Times for Yoga

Margaret Kruszewska

Although I’ve already revealed that I’m not the peppiest person in the morning, I also know that morning is the best time for a yoga practice.

Actually, there are two best times: at sunrise and at sunset. Many traditions and cultures encourage some sort of practice that pulls you away from either the sleep state or the mundane activities of the day so that we can notice these shifts of energy- in the light, the air, the animals and the elements.

Sunrise and sunset are highly charged times. We know something is changing, everything moving, descending and ascending, a fluidity, a portal into another way of experiencing the connection between light and life.  I was taught that these are the two most appropriate times to do asanas.  Having tried yoga classes at all hours of the day and night, I stand by my teacher’s wisdom.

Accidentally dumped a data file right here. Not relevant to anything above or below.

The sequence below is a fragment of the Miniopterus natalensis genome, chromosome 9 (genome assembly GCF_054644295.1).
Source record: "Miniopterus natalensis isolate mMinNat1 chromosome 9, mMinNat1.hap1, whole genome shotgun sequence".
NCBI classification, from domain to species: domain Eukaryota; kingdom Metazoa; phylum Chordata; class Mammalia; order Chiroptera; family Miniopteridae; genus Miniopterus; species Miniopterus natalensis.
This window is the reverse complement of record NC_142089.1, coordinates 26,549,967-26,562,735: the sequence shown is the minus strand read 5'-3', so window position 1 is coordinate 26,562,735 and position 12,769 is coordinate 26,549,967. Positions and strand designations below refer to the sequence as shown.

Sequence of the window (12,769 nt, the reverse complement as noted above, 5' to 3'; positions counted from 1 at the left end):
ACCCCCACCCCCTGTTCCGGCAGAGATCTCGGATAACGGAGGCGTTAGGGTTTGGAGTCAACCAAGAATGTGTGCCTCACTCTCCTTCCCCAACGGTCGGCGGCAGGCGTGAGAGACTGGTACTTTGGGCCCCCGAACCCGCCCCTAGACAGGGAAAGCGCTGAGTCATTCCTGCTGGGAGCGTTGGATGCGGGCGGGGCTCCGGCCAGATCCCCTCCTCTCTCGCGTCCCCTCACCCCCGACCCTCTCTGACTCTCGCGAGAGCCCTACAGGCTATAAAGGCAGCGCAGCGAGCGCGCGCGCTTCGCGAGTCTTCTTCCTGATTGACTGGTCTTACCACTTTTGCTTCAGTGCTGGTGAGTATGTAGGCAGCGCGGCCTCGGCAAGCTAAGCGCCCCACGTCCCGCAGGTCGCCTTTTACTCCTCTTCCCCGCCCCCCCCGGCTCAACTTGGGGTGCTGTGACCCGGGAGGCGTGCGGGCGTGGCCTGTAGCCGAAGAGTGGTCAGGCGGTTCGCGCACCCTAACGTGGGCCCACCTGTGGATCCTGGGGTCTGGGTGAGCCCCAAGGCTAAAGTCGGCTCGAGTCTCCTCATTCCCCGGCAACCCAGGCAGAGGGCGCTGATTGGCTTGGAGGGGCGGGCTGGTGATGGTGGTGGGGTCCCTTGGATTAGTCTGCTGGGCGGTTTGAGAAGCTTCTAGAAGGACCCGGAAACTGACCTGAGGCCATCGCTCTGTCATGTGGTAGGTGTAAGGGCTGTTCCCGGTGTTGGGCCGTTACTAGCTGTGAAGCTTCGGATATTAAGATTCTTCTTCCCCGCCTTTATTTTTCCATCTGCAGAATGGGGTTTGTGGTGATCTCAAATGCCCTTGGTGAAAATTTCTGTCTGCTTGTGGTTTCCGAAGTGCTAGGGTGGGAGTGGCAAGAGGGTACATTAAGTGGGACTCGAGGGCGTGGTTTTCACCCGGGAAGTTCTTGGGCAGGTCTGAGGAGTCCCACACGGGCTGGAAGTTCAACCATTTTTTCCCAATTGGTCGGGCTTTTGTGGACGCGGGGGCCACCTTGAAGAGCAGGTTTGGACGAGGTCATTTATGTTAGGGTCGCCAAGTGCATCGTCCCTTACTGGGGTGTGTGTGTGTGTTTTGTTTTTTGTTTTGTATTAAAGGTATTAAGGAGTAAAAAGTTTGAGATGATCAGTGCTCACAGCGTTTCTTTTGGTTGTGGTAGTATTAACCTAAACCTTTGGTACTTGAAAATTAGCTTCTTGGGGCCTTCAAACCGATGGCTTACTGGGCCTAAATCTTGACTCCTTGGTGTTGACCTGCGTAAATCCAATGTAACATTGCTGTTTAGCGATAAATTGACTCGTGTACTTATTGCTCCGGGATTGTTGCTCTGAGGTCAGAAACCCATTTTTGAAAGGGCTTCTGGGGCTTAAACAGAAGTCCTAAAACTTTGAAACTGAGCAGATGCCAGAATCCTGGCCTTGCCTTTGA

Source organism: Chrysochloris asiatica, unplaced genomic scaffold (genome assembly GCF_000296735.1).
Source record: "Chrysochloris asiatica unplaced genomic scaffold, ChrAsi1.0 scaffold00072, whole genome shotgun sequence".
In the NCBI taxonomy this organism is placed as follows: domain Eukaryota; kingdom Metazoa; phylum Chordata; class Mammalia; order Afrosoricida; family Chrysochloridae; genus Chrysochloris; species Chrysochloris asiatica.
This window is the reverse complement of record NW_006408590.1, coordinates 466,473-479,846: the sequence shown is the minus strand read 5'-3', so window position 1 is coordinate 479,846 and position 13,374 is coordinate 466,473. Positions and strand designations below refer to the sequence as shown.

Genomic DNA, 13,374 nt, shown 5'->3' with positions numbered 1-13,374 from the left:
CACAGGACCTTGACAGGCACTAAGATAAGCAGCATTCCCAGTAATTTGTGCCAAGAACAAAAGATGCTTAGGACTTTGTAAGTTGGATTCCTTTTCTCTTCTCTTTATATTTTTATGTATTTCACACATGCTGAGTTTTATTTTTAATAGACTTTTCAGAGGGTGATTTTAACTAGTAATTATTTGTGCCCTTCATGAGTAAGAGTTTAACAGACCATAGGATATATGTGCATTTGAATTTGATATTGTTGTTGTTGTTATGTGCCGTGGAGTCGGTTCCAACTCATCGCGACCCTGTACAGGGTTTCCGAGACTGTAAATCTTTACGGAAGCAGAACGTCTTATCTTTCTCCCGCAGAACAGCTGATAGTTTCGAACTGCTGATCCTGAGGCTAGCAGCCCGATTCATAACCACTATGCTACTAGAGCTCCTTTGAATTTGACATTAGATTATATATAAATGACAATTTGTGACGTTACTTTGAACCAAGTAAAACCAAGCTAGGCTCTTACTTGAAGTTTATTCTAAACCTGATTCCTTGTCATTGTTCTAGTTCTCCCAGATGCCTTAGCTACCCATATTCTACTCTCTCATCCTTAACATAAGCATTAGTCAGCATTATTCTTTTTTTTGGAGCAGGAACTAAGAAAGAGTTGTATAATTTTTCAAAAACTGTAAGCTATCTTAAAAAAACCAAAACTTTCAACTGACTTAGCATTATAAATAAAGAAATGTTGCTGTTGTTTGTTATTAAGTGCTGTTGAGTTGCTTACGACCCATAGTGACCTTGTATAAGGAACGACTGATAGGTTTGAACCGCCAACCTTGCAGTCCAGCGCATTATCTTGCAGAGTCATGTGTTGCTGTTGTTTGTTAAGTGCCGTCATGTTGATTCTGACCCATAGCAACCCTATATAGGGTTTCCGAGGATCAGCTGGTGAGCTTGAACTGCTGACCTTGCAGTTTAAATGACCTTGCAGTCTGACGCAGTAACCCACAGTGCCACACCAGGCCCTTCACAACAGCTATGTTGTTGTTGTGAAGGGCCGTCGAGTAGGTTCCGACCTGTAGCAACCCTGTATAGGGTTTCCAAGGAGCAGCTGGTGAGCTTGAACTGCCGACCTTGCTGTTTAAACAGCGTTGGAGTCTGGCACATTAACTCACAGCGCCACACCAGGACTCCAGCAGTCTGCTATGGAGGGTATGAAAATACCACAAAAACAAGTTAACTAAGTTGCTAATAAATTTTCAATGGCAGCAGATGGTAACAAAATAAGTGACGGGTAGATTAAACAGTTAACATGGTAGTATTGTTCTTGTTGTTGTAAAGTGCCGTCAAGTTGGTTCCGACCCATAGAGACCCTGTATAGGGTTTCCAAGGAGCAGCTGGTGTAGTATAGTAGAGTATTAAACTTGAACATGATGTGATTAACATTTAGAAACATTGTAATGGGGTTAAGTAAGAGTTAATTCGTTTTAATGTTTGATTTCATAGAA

Also while in India, I noticed how in many places at sunset, folks gathered along the water to watch the sun – on the beach at the tip of Kerala where the three oceans meet or in Pushkar where drummers played to the birds circling over the ghats.

And yes, I admit, despite my grumblings while at the ashram (it was actually a very gentle 4 am wake-up call as my hut was next to the tea hut where the cook chanted while preparing morning chai for everyone); there was something extraordinary about starting morning meditation in darkness and then opening your eyes to see streaks of morning light appearing.

I recently studied several beautiful passages from an Indic sacred text in praise of the goddesses of morning light- each fragment of time known by a different name.

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